}
                }
                _ => {}
            }
    
            None
        }
    
    }
    
    fn main() {
        let paths = fs::read_to_string("input").unwrap();
        let paths: Vec<&str> = paths.split('\n').collect();
        let mut x = 0;
        let mut y = 0;
        let path_1: Vec<Line> = paths[0].split(',').map(|line| {Line::new(line.trim(), &mut x, &mut y)}).collect();
        x = 0;
        y = 0;
        let path_2: Vec<Line> = paths[1].split(',').map(|line| {Line::new(line.trim(), &mut x, &mut y)}).collect();
    
        println!("The closest point by Manhattan distance (Part 1): {}", manhattan_distance_of_closest_point(&path_1, &path_2));
        println!("The closest point by wire distance (Part 2): {}", wire_distance_of_closest_point(&path_1, &path_2));
    }
    
    /* Finds the closest point by Manhattan distance, and returns that distance.
     * Only used for part 1
     */
    fn manhattan_distance_of_closest_point(path_1: &Vec<Line>, path_2: &Vec<Line>) -> isize {
        let mut closest_point: isize = isize::max_value();
        for line_1 in path_1 {
            for line_2 in path_2 {
                match line_1.cross_point(line_2) {
                    Some((x, y)) => {
                        if x.abs() + y.abs() < closest_point {
                            closest_point = x.abs() + y.abs();
                        }
                    }
                    None => {}
                }
            }
        }
    
        closest_point
    }
    
    /* Finds the closest point by cumulative wire length, and returns that distance.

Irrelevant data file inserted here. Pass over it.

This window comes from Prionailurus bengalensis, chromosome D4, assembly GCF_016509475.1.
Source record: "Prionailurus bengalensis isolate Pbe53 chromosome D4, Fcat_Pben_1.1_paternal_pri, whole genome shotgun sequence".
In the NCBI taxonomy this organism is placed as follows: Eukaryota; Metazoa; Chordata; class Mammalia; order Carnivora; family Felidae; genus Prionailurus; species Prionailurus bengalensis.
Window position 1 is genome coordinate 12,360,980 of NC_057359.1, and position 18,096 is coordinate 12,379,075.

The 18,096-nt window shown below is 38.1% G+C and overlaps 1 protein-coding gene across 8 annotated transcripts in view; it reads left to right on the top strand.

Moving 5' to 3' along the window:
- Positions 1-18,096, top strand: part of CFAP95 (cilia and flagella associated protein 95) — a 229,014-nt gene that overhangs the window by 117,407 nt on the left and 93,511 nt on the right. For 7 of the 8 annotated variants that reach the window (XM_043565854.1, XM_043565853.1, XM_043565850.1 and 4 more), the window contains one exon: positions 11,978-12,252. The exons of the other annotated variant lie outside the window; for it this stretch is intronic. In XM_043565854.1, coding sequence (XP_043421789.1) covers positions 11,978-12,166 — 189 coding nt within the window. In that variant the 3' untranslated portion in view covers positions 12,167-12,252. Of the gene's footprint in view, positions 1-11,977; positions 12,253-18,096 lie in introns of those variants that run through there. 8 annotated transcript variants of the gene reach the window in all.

* Only used for part 2
     */
    fn wire_distance_of_closest_point(path_1: &Vec<Line>, path_2: &Vec<Line>) -> isize {
        let mut closest_point: isize = isize::max_value();
        let mut line_1_length = 0;
        for line_1 in path_1 {
            let mut line_2_length = 0;
            for line_2 in path_2 {
                match line_1.cross_length(line_2) {
                    Some((line_1_cross_dist, line_2_cross_dist)) => {
                        if line_1_length + line_1_cross_dist + line_2_length + line_2_cross_dist < closest_point {
                            closest_point = line_1_length + line_1_cross_dist + line_2_length + line_2_cross_dist;
                        }
                    }
                    None => {}
                }
                line_2_length += line_2.length.abs();
            }
            line_1_length += line_1.length.abs();
        }
    
        closest_point
    }
    
    #[inline]
    fn order(n: isize, m: isize) -> (isize, isize) {
        if n < m {
            return (n, m);
        }
        (m, n)
    }
    
    2 votes
  10. Comment on Day 1: The Tyranny of the Rocket Equation in ~comp

    9000
    Link
    Language: Rust I initially thought that we had to run the rocket equation on the total mass of fuel instead of each module's fuel, so my initial answer was high. But, that was just me misreading...

    Language: Rust

    I initially thought that we had to run the rocket equation on the total mass of fuel instead of each module's fuel, so my initial answer was high. But, that was just me misreading the instructions.

    Part 1 I got a little carried away with argument parsing in my main function... It's way too complicated. I should have just assumed there would be one file. Oh well.
    /* day_1
     *
     * USAGE
     *     cargo run [input files]
     * 
     * Input files must be a newline-separated list of positive integers greater 
     * than 5. For each input file listed, day_1 will return the answer for both
     * part one and part two.
     *
     */
    
    use std::env;
    use std::fs;
    use std::vec::Vec;
    
    fn main() {
        let args: Vec<String> = env::args().collect();
        if args.len() <= 1 {
            eprintln!("File name(s) required!");
            return;
        }
    
        for index in 1..args.len() {
            println!("{}", args[index]);
            println!("----------");
            let mut module_masses: Vec<u32> = Vec::new();
            for line in fs::read_to_string(&args[index]).unwrap().lines() {
                module_masses.push(line.parse().unwrap());
            }
            println!("Fuel required for modules (part 1): {}", calculate_fuel_required_for_part_one(&module_masses));